I believe you are correct about the star trails…but i was trying to determine if they were this large because the star moved that far in 32s or if its from overloading a few pixels. Some situations like this are considered characteristics of a sensor type .e.g. They all do this? Or like the high iso banding on a m8/9 its a flaw. Or if the star actually moves that far in 32s its expected with a long exposure.

    I live in Atlanta we can t see the stars. I thought Jupiter FL had a clean sky until i shot in the mountains at 10000 ft.

    The s2 is a really great camera but i expect that i will sell the body when i can get an S3. The lenses will be around for as long as i need them.

    Appreciate the insights thanks

  • #1046
    Bobby Lee

    Hi all,

    Can we do a test with the same condition but Instead of focusing at infinity we deliberately make the shot out of focus (say turn the focus ring to it's nearest focusing limit). If the result image still have the relatively sharp ‘white lines' then it is the camera problem. If the lines are blur, soft or even not registered then everything is normal. They were star tracks!

    Bobby

  • #1047
    Stuart Richardson

    There is actually no question here. It is 100% certain that they are star trails and not an error with the camera. This is just the behavior of the planet at night!

  • #1403
    Deus_Ex_Mamiya

    Hi,

    New RDF member here. This immediately caught me eye, as I am both a professional (academic) astronomer and amateur astro-photographer!

    Yes, Stuart's absolutely right in his certainty: they are definitely stars. (Actually, they are quite out of focus stars…you weren't focused at infinity…perhaps you were using the hyperfocal setting?).

    Why did they move so much in 32 seconds?

    1) You were pointing the camera more or less at the celestial equator, where the movement appears fastest. The lack of obvious curvature in the trails across the frame, and the angle they make with respect to the horizon, confirms this. I can even tell that you were aiming at the Western horizon, rather than any other direction! 🙂

    2) I suspect that you were using a telephoto lens? That covers a narrower angle so it magnifies everything – including the trails.

    Ray

  • #1405
    Mark Gowin

    Welcome to the forum Ray. Thank you for the explanation on the star trails.

  • #1967
    Jack MacD

    This is a 60 sec exposure with a 35mmS at 320 ISO f4.8

    I used LR to color correct the sky and photoshop to quadruple the star brightness.
    In 60 seconds the star trails are pretty short.

    By quadrupling, I did a color select, selected the white of the stars, Duplicated the stars three times and moved the dupes sideways to get four times the width of the trail. This brightened the stars and sort of squared up the trails. If anyone else had a technique for this, let me know. Other than using a tracking mount.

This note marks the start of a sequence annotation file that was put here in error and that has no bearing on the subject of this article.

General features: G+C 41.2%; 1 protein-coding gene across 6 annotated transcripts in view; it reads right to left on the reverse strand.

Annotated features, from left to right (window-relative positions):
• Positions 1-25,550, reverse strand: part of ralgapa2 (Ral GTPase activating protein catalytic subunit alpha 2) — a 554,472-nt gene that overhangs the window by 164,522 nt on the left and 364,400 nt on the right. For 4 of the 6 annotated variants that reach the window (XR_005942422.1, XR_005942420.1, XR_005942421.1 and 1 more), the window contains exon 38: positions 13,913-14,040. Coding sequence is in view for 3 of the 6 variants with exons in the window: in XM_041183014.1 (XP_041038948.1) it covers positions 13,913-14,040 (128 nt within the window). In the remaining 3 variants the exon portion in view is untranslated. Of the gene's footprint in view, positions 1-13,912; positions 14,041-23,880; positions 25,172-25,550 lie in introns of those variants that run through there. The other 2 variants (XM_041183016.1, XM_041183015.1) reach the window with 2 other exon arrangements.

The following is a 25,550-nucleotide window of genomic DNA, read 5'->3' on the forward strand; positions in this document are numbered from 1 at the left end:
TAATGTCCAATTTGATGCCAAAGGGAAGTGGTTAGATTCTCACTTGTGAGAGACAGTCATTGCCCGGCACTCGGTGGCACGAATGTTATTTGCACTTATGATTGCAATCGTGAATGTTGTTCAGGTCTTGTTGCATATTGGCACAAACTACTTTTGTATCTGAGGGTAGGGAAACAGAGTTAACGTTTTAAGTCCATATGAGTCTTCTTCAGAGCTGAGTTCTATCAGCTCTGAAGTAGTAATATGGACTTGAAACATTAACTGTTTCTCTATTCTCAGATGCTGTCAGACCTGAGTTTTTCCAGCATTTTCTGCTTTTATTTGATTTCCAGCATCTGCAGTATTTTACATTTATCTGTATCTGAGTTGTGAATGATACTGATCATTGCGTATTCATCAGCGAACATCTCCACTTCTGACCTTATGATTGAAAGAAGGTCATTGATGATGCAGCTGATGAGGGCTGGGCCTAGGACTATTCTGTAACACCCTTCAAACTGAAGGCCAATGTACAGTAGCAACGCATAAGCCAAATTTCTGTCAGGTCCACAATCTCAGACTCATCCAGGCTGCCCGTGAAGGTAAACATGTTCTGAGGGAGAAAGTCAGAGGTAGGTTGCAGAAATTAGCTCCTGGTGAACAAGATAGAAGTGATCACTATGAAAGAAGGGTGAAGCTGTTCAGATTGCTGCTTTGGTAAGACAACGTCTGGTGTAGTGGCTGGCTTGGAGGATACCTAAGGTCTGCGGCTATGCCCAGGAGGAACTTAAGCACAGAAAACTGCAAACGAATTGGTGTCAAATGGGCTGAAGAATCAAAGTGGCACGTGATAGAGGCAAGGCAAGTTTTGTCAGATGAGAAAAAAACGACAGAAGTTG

• #1968
    Stuart Richardson

    Very nice Jack. That is an interesting technique, and it seems to really do the job! I have not tried anything similar. I have been doing a lot of long exposure night work for the streetlight series I am doing. The S2 has worked very well for it. The only problem I have had is with ghost images of the light sources. Since I am not using filters, I have a feeling it is just the reflective cover glass of the S2. It's rather a shame, actually, but I don't think there is anything that can be done about it. I was also wondering if it could be the plate glass front element on the 120mm (just got the 70mm today, so we'll see how that does!)…does not seem to happen as much with the 35mm, which does not have the filter, but that could just be circumstance. It seems to happen less on streetlights and more on very high intensity lights, such as the ones on ships in port and so on.
    I also saw the effect on a hasselblad lens I tried on the S2, which makes me think that it might just be the sensor glass.
    Here were three images from the series. The effect is visible in the second photo (with the 250mm f/4 FE, a bit hazy copy, so that might exacerbate it), and then two very small orbs in the last photo taken with the 35mm. This is not really the effect I mean. It can be really dramatic. I will try to find one to post.

  • #1969
    Stuart Richardson

    Ok, here is an example of a really bad version of the effect. This was a test just out my window with the Hasselblad 350mm. These ship lights are extremely high intensity, but this is still not an effect I like to see! I have also seen it occasionally with the 120mm, but not that often. Only in night shooting with very strong lights in the frame. I would expect this with filters (I had it with the UV/IR filters on the M8), but a bit disappointed to see it with the S2 and no filters. I am willing to put up with it in exchange for the superlative performance in all other aspects, however.

    Or maybe there are just a lot of ghosts and UFO's in Iceland? Also a possibility…